Top 10 things to know about the Stanley Hotel, The Hotel of The Shining

Made famous by Stephen King, who had the idea for his bestseller The Shining there during a family vacation, the Stanley Hotel has since been a mecca for tourism in the state of Colorado. But today it is also an essential site for all paranormal enthusiasts. A magnificent hotel full of secrets, as fascinating as it is creepy…

1. The hotel was not used as a setting for Stanley Kubrick’s The Shining

On the other hand, it is here that the endless (and not terrible) TV movie by Mick Garris was filmed. A film commissioned and written by Stephen King himself in order to offer his fans a more faithful adaptation than Kubrick’s film, which he never really liked. On another note, Dumb and Dumber was also filmed here.

2. Room 217 is the most haunted

And it is precisely in this room that Stephen King and his family spent their holidays. Where he was assailed by nightmares that inspired the story of The Shining. He dreamed in particular that his three-year-old son was being chased through the corridors of the hotel by a fire hose. Room 217 which became room 237 in this film and in the novel, where, according to the many witnesses, is the ghost of a certain Elizabeth Wilson. A former cleaning lady who was the victim of an accident relating to a gas leak in this same room. Wounded, she continued thereafter to work at the Stanley. Including after his death… She would therefore continue to maintain order by arranging the visitors’ belongings. Some claim to have seen it in the form of a shadow capable of crossing walls.

3. You can meet a cowboy in room 428

Room 217 isn’t the Stanley’s only haunted room. You can also come across the ghost of a cowboy in room 428. A ghost that is not aggressive at all, quite the contrary, which is content to appear in a corner of the room. Witnesses say that all you have to do is politely ask him to leave for him to comply. Others claim that the ghost would have kissed them on the forehead to wish them good night.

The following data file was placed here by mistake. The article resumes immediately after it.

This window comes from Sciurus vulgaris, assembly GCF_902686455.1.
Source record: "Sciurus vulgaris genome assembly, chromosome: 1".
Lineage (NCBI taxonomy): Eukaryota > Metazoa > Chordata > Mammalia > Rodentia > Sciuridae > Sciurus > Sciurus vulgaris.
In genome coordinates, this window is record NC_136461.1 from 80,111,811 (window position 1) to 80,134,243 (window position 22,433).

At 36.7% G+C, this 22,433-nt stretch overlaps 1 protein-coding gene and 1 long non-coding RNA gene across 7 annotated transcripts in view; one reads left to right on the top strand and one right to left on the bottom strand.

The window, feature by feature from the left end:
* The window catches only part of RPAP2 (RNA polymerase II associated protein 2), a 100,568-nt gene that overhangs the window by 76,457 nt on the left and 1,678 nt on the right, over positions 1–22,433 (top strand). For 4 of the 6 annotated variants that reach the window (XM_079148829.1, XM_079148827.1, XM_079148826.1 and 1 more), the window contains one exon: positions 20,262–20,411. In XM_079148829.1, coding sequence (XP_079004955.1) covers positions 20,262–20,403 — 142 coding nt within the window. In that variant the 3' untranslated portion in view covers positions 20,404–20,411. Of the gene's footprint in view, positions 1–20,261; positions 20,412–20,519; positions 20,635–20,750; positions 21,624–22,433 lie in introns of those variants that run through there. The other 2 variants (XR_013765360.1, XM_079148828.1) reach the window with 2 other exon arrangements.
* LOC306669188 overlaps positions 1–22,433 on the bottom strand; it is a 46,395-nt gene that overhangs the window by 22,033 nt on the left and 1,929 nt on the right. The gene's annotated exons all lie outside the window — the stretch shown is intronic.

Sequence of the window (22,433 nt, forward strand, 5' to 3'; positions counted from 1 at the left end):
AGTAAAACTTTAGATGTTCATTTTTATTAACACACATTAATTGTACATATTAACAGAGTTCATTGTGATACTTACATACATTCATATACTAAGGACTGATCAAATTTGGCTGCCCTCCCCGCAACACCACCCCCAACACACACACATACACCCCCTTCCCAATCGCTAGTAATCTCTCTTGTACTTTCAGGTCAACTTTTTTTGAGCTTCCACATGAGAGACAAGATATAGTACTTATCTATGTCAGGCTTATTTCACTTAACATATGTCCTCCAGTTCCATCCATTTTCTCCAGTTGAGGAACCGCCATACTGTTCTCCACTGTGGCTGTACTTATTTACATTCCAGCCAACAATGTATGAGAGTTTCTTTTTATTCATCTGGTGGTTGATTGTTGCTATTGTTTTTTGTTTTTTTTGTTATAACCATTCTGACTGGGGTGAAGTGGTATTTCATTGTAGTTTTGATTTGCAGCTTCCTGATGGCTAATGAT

4. There are also children in room 418

Do you remember the twins from The Shining? Well in this room, it’s almost the same. Here, the ghosts of children would flicker the lights, move the hangers in the wardrobes and sometimes go as far as pulling visitors’ blankets. There again in a good spirit since it would be enough to tell them to stop for the ghosts to obey very wisely.

5. It’s the ghost party on the fourth floor

Here, it’s not just a room that’s haunted, but an entire floor. A walk in the corridors would be enough to expose oneself to certain paranormal events such as children’s laughter, the sound of footsteps, the appearance of strange lights… Go and find sleep with all this mess…

6. It wasn’t built on an Indian scimitar

It’s good to know… Here, everything was done according to the rules, in the heart of the magnificent landscapes of the Rocky Mountains in Colorado.

7. Sightseeing tours are offered

Paranormal enthusiasts who want to test the health of their sphincters can take a guided night tour. We can also do it during the day but it’s less fun, isn’t it?

8. You can really find a hedge maze here

The maze in which the movie The Shining ends does not exist in the book. Stephen King having for his part imagined a park made up of boxwood carved in the shape of animals. However, the owners of the hotel wished, in 2015, to reaffirm the link with Stanley Kubrick’s masterpiece by launching a call for tenders for the construction of a veritable plant labyrinth. Paradoxically, the Timberline Lodge, which was used for the exterior shots of the film, does not offer a labyrinth.

9. Tuberculosis is the origin of the hotel

Because it is the disease that led in 1903, Freelan Oscar Stanley, the inventor of the steam car, in Colorado. A state capable of allowing him to heal, thanks to a favorable climate. And that’s what he did. In great shape, eager to reside near his beloved Rocky Mountains, Stanley decided to build a hotel complex. A hotel that is also considered responsible for the popularity of the region and the creation of the Rocky Mountain National Park.

10. The former owner of the land is still in place

If the Stanley was not built on an Indian cemetery, it took place on the lands of a certain Lord Dunraven. A man who in his lifetime never set foot in the establishment. Today, however, many claim to have seen him in room 401…

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